With Wendy as the most transformative character and Hook as the order-seeking antithesis to Pan, where does that leave Pan himself?
“Pan is not a good role model because he’s not able to deal with hurt,” Arzell said. “It’s teaching kids avoidance. He’s trapped and constantly looking for attachment and love and admiration to fill the void.
Part of the reason the Bros continued with this representation of Pan is that he’s ultimately a tragic character, and people relate to how he hurts. There’s a pop-psychology concept called Peter Pan Syndrome that was coined to describe men who struggle with responsibility and social maturity.
“That’s why Peter and Hook double so easily—they are both stuck,” Arzell continued. “There’s a great line that he hates the thing that’s essentially him, and that’s Hook.”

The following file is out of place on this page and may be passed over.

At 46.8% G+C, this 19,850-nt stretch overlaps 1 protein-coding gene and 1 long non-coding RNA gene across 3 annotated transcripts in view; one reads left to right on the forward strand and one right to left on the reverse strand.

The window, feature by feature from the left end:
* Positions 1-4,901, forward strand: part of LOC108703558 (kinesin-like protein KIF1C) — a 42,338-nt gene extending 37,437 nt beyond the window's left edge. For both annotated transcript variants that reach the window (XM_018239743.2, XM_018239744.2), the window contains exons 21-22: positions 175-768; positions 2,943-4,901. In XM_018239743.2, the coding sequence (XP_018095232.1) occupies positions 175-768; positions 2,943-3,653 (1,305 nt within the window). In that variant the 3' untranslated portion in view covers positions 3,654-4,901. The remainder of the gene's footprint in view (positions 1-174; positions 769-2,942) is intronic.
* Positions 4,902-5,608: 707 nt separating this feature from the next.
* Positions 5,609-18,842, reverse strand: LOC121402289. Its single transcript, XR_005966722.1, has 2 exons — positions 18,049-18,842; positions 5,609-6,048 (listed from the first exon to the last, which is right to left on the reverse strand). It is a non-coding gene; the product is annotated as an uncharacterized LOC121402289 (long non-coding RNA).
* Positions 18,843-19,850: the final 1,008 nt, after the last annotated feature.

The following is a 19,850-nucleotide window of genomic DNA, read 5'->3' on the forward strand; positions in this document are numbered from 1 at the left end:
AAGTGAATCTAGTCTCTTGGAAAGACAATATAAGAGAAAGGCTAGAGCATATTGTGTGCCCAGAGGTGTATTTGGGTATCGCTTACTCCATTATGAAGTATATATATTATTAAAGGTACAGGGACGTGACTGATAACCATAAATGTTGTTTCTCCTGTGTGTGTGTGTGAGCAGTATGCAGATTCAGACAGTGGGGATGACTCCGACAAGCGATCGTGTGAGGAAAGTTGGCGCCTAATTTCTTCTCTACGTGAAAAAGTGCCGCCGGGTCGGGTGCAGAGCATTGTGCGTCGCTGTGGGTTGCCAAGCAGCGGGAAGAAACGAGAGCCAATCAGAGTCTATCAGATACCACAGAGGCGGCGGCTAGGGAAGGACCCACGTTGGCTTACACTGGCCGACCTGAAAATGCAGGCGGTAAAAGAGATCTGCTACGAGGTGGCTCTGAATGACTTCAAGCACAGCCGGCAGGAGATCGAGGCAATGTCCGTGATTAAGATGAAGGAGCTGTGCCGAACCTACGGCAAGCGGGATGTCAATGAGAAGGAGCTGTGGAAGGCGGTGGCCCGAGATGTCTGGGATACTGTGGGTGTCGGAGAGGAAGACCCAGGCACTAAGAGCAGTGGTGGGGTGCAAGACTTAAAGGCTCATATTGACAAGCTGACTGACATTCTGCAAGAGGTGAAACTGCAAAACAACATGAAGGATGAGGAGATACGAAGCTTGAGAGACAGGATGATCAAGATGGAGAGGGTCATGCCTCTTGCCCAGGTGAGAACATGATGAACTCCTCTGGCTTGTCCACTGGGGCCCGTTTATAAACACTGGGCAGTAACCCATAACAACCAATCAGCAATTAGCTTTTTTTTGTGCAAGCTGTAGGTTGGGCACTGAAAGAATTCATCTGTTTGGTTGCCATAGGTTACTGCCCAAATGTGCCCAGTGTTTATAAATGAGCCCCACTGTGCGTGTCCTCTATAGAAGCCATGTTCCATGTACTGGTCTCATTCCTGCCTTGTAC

The Bros’ thesis statement for Peter Pan is this: don’t avoid growing up, but grow up in a beautiful way.
Peter Pan runs on Saturdays and Sundays at 11:00 AM through December 23. Tickets can be purchased through Mercury Theater Chicago. The show is recommended for kids and kids at heart, age 6 and up.
Aliza Feder (she/her/hers) is a DIY theater/performance contributor at Scapi Magazine. She is a director and makeup artist. In a previous life, she was the artistic director of Fermat’s Last Theater Co in Madison, Wisconsin. She currently serves on the board of Chicago Mobile Makers, a nonprofit with a DIY soul that seeks to make architecture and design accessible to everyone. Learn more about her makeup work at her portfolio or connect with her on Instagram.